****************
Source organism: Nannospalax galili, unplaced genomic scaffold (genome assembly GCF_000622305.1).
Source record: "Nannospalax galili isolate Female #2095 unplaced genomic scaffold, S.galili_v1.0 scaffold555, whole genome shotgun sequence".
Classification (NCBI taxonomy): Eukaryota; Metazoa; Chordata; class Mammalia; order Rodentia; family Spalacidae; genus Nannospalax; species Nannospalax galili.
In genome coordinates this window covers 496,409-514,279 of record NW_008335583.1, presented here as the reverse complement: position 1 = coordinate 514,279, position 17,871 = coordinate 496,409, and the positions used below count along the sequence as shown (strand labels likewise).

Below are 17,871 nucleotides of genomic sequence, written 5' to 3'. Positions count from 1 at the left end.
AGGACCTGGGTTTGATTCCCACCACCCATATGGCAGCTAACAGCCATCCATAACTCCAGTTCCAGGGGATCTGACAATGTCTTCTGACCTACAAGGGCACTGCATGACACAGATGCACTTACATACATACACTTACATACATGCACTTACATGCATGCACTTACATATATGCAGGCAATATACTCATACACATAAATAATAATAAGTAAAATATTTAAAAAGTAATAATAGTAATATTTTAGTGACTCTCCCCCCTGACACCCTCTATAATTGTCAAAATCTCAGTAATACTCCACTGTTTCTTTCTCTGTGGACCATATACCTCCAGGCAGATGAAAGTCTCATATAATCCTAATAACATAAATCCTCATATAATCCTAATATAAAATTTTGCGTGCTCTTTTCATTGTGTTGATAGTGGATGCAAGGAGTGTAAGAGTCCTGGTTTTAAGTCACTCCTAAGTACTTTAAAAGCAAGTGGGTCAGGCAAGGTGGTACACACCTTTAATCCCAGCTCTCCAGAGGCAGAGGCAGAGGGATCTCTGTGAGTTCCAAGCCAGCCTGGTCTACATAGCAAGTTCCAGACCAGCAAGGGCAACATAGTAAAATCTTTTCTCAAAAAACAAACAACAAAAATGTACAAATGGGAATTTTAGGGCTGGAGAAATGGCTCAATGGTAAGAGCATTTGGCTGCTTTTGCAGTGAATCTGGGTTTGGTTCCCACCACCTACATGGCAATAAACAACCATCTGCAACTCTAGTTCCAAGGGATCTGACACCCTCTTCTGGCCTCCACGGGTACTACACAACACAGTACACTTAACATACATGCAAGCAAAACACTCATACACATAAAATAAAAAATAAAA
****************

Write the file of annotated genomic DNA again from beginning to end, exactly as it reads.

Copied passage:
Source organism: Nannospalax galili, unplaced genomic scaffold (genome assembly GCF_000622305.1).
Source record: "Nannospalax galili isolate Female #2095 unplaced genomic scaffold, S.galili_v1.0 scaffold555, whole genome shotgun sequence".
Classification (NCBI taxonomy): Eukaryota; Metazoa; Chordata; class Mammalia; order Rodentia; family Spalacidae; genus Nannospalax; species Nannospalax galili.
In genome coordinates this window covers 496,409-514,279 of record NW_008335583.1, presented here as the reverse complement: position 1 = coordinate 514,279, position 17,871 = coordinate 496,409, and the positions used below count along the sequence as shown (strand labels likewise).

Below are 17,871 nucleotides of genomic sequence, written 5' to 3'. Positions count from 1 at the left end.
AGGACCTGGGTTTGATTCCCACCACCCATATGGCAGCTAACAGCCATCCATAACTCCAGTTCCAGGGGATCTGACAATGTCTTCTGACCTACAAGGGCACTGCATGACACAGATGCACTTACATACATACACTTACATACATGCACTTACATGCATGCACTTACATATATGCAGGCAATATACTCATACACATAAATAATAATAAGTAAAATATTTAAAAAGTAATAATAGTAATATTTTAGTGACTCTCCCCCCTGACACCCTCTATAATTGTCAAAATCTCAGTAATACTCCACTGTTTCTTTCTCTGTGGACCATATACCTCCAGGCAGATGAAAGTCTCATATAATCCTAATAACATAAATCCTCATATAATCCTAATATAAAATTTTGCGTGCTCTTTTCATTGTGTTGATAGTGGATGCAAGGAGTGTAAGAGTCCTGGTTTTAAGTCACTCCTAAGTACTTTAAAAGCAAGTGGGTCAGGCAAGGTGGTACACACCTTTAATCCCAGCTCTCCAGAGGCAGAGGCAGAGGGATCTCTGTGAGTTCCAAGCCAGCCTGGTCTACATAGCAAGTTCCAGACCAGCAAGGGCAACATAGTAAAATCTTTTCTCAAAAAACAAACAACAAAAATGTACAAATGGGAATTTTAGGGCTGGAGAAATGGCTCAATGGTAAGAGCATTTGGCTGCTTTTGCAGTGAATCTGGGTTTGGTTCCCACCACCTACATGGCAATAAACAACCATCTGCAACTCTAGTTCCAAGGGATCTGACACCCTCTTCTGGCCTCCACGGGTACTACACAACACAGTACACTTAACATACATGCAAGCAAAACACTCATACACATAAAATAAAAAATAAAA